Tai Chi for Busy People (videorecording)

Tai Chi Fundamentals (videorecording)

Led by a salty and unconventional coach, a team from the US Navy dared to go to the 1920 Olympics (held in Antwerp, Belgium) and challenge the privleged and long-dominant British at their own sport of rowing.

Set in the devastating aftermath of World War I, The Wonder Crew by Susan Saint Sing tells the story of Coach Richard Glendon and his ragtag team of Navy midshipmen using innovative training methods and a new style of rowing that revolutionized the sport. One by one they defeated the Ivy League schools, then turned their sights on the gold medal at the Olympic games.

Follow along this exciting journey from the humble beginnings of the crew and coach, through various obstacles overcome, the courage and commitment required and the tests endured, to the final triumph of this All-American team of underdogs.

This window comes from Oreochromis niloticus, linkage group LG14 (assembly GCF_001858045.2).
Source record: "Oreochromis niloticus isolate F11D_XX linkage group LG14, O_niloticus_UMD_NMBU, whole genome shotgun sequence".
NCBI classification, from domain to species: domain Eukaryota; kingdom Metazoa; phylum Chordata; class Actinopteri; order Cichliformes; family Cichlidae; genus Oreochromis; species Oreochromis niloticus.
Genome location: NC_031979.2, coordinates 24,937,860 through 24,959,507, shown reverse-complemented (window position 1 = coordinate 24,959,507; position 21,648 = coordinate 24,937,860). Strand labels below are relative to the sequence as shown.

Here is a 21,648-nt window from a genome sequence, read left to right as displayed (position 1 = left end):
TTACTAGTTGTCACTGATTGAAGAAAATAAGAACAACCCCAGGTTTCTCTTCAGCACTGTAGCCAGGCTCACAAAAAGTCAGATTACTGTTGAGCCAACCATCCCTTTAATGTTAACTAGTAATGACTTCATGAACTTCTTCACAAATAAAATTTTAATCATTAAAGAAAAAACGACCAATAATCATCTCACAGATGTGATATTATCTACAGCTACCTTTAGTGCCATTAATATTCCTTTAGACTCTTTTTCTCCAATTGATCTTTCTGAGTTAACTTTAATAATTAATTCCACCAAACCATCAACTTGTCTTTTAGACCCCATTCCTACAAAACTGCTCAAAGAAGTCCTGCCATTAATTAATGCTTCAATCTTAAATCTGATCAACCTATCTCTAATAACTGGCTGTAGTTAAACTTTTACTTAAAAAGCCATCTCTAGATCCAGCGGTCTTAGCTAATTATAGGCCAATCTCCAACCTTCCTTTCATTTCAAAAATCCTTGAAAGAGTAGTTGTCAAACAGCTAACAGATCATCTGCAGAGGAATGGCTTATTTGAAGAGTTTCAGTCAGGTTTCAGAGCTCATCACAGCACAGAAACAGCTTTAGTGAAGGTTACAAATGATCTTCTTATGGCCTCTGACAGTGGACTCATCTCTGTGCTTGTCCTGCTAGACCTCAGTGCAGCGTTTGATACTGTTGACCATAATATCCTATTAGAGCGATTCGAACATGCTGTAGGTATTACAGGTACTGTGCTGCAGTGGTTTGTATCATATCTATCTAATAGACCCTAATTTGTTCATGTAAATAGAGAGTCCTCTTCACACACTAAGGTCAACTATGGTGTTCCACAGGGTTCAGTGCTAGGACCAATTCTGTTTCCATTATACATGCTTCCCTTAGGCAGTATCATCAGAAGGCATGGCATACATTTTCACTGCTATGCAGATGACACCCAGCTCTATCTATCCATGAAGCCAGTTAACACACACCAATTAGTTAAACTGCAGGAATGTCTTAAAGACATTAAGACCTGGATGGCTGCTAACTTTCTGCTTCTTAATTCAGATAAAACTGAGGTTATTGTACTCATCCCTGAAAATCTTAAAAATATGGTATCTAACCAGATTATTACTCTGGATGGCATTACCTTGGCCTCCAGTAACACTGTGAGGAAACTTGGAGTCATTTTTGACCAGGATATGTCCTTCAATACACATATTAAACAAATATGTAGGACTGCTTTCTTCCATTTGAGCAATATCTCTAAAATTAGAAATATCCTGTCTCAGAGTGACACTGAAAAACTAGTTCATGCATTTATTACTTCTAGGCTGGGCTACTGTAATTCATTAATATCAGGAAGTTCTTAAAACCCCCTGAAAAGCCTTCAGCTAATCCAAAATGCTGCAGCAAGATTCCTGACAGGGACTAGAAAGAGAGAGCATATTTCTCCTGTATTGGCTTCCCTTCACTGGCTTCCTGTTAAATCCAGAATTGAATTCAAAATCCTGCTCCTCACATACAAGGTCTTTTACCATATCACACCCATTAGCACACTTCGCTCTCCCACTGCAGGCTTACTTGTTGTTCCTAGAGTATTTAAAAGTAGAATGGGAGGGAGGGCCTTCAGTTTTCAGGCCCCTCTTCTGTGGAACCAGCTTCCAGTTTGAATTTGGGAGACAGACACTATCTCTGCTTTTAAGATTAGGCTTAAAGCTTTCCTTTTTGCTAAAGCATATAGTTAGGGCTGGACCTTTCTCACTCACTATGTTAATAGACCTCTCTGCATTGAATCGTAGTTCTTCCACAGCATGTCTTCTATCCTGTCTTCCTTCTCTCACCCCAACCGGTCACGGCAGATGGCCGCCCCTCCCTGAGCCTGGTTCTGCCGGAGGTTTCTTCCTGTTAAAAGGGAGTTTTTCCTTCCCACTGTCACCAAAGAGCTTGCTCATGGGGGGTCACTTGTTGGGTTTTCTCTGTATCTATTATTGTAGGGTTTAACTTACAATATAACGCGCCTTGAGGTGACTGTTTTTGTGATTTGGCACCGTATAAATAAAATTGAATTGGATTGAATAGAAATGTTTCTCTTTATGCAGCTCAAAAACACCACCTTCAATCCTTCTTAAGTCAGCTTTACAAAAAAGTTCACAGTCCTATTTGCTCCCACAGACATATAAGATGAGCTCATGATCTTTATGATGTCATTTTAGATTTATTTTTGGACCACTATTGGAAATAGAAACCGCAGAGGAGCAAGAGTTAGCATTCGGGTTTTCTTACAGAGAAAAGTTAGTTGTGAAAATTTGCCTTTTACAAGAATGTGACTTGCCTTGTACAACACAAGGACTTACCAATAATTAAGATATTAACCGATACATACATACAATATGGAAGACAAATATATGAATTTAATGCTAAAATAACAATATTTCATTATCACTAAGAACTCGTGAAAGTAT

The “breath” of a wok is the steam that rises from a sizzling hot finished dish. This charming cookbook takes a slightly different approach to Chinese food by focusing on the wok and its recipes. In addition, there is a history of the wok and it’s importance (central to so much Chinese cooking), the construction and manufacture of woks and advice on buying and seasoning a wok.

While many of the recipes are familiar, there is also a wide range of fresh ideas, gathered from a variety of people including chef Michael Yan, writer Amy Tan and Young’s own family, and range from beginner friendly to master lessons.

Practical, smart and fun, The Breath of a Wok will have you cooking confidently with a wok in no time.